. . or How I Spent an Afternoon in the Big Apple . .
On my recent trip to New York I took the opportunity to play around a little with some time lapse photography. Given my time restraints, I limited myself to recording the movements of the crowds and traffic over a very short time frame. You can, of course, take time lapse images over hours, days, weeks or even months and years, but I reckon you'd need a lot of patience for the final few of those time scales.
So, how do you go about creating your time lapse masterpiece, or in my case first stab for a bit of fun?
What you will need to capture the sequence of frames 1. A camera that either has an intervalometer built into it, or a camera that can be controlled by an external intervalometer (these are easy to find as after market products; the one for my Fuji HS20 EXR came from an eBay seller for around £20). Check your camera's manual to find out if either of these apply. If not, you can still do longer interval time lapse projects, but you will need dedication to the cause, a decent alarm clock or stop watch, and a cable or other remote release.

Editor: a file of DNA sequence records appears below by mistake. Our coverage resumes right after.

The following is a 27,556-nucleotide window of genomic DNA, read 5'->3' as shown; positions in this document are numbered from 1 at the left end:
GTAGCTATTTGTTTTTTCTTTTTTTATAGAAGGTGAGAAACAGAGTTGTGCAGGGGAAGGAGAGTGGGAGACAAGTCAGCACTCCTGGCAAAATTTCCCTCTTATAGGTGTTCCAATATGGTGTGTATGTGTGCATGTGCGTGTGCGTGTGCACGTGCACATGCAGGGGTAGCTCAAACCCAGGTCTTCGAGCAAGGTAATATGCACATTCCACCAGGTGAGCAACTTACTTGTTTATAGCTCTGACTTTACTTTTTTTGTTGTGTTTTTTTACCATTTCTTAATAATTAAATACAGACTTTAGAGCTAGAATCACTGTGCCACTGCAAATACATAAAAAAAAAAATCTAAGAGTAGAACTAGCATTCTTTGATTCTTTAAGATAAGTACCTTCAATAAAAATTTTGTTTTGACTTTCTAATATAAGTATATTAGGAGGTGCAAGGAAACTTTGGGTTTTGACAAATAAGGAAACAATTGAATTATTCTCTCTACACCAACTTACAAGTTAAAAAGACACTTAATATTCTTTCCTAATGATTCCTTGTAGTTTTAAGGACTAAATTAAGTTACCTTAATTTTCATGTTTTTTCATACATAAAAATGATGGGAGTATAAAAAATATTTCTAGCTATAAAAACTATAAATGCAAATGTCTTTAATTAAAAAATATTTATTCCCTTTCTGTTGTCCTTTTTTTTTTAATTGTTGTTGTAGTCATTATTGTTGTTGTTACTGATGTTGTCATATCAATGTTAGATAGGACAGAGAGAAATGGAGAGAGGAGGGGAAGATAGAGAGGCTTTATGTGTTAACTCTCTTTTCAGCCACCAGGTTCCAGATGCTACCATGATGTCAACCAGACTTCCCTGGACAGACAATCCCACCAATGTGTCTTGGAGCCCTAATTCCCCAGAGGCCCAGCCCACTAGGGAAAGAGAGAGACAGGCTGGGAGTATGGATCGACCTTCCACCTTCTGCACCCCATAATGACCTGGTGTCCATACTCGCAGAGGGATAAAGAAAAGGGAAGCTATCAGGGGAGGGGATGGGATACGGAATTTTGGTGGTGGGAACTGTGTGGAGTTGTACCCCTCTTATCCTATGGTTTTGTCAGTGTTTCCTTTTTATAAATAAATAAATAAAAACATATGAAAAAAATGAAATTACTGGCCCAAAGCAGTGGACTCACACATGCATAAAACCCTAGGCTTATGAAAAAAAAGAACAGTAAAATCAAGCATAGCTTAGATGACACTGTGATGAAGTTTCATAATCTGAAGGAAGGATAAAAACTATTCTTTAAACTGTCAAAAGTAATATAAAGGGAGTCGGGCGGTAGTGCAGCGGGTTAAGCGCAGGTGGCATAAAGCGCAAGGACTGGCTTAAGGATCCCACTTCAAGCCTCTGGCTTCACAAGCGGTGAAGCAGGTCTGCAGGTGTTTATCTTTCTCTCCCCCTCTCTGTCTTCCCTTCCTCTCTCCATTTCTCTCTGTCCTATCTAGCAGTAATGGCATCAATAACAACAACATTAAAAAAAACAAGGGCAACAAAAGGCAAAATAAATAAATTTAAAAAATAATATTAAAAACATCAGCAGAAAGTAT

A JJC remote release and intervalometer with Fuji HS20EXR:
The interval shooting menu on my Pentax K5:
2. A tripod or other stable platform for the camera. For my project I used a cheap Lidl flexible leg tripod in the style of a small gorillapod and my Fuji HS20EXR which is light enough to use with it. The light weight of this set up enabled me to move to various locations over the course of an afternoon and shoot several sequences. After this it is simply a question of finding a subject and location that is appealing and setting to work, making sure that the batteries in both the camera (and intervalometer if required) are fully charged or you have a mains supply handy.